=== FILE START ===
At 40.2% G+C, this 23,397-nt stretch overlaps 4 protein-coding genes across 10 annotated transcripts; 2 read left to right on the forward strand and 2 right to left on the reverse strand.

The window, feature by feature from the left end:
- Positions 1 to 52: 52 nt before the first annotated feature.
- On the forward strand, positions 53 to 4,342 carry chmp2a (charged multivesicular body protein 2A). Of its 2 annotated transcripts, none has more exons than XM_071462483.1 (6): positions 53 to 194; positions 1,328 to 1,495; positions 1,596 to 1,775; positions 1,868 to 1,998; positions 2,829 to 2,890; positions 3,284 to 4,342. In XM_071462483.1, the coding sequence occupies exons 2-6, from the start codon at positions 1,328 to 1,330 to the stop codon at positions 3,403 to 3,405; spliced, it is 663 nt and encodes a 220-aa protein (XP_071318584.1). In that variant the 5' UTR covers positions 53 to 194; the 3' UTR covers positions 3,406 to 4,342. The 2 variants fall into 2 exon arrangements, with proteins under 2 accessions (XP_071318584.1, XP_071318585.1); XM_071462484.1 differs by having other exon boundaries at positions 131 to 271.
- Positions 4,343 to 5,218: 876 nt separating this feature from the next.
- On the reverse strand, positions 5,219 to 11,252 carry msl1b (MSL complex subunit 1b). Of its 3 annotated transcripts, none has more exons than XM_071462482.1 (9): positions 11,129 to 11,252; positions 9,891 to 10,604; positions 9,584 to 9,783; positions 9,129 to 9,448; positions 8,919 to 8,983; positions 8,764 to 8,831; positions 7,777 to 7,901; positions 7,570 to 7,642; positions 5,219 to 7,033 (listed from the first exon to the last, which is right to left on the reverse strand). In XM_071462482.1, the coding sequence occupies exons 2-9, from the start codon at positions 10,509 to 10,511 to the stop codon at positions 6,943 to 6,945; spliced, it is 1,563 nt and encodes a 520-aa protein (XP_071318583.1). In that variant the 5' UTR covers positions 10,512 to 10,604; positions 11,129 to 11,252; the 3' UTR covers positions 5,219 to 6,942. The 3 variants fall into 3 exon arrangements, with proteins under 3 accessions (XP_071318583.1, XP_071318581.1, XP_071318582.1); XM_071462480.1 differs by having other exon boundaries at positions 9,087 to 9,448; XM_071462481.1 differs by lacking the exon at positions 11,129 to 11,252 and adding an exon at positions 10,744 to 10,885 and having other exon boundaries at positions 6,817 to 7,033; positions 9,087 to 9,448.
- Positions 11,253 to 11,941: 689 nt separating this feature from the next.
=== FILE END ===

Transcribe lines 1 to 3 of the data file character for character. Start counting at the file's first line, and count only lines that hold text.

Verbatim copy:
At 40.2% G+C, this 23,397-nt stretch overlaps 4 protein-coding genes across 10 annotated transcripts; 2 read left to right on the forward strand and 2 right to left on the reverse strand.

The window, feature by feature from the left end:
- Positions 1 to 52: 52 nt before the first annotated feature.